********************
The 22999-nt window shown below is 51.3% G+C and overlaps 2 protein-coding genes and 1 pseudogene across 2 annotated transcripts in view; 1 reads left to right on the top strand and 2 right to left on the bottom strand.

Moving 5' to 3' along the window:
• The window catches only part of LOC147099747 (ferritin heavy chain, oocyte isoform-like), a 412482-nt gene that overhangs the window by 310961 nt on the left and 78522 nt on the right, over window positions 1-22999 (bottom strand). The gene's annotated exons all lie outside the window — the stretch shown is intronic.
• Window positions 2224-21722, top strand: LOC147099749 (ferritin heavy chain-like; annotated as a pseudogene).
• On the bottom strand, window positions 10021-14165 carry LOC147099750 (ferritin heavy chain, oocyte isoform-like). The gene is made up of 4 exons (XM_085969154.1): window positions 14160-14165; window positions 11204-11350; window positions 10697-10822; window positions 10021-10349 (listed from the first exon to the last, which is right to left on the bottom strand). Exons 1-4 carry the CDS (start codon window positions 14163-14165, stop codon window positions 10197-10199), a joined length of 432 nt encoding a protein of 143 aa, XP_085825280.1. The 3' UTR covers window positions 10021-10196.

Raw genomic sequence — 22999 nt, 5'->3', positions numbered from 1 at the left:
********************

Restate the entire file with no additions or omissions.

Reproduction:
The 22999-nt window shown below is 51.3% G+C and overlaps 2 protein-coding genes and 1 pseudogene across 2 annotated transcripts in view; 1 reads left to right on the top strand and 2 right to left on the bottom strand.

Moving 5' to 3' along the window:
• The window catches only part of LOC147099747 (ferritin heavy chain, oocyte isoform-like), a 412482-nt gene that overhangs the window by 310961 nt on the left and 78522 nt on the right, over window positions 1-22999 (bottom strand). The gene's annotated exons all lie outside the window — the stretch shown is intronic.
• Window positions 2224-21722, top strand: LOC147099749 (ferritin heavy chain-like; annotated as a pseudogene).
• On the bottom strand, window positions 10021-14165 carry LOC147099750 (ferritin heavy chain, oocyte isoform-like). The gene is made up of 4 exons (XM_085969154.1): window positions 14160-14165; window positions 11204-11350; window positions 10697-10822; window positions 10021-10349 (listed from the first exon to the last, which is right to left on the bottom strand). Exons 1-4 carry the CDS (start codon window positions 14163-14165, stop codon window positions 10197-10199), a joined length of 432 nt encoding a protein of 143 aa, XP_085825280.1. The 3' UTR covers window positions 10021-10196.

Raw genomic sequence — 22999 nt, 5'->3', positions numbered from 1 at the left: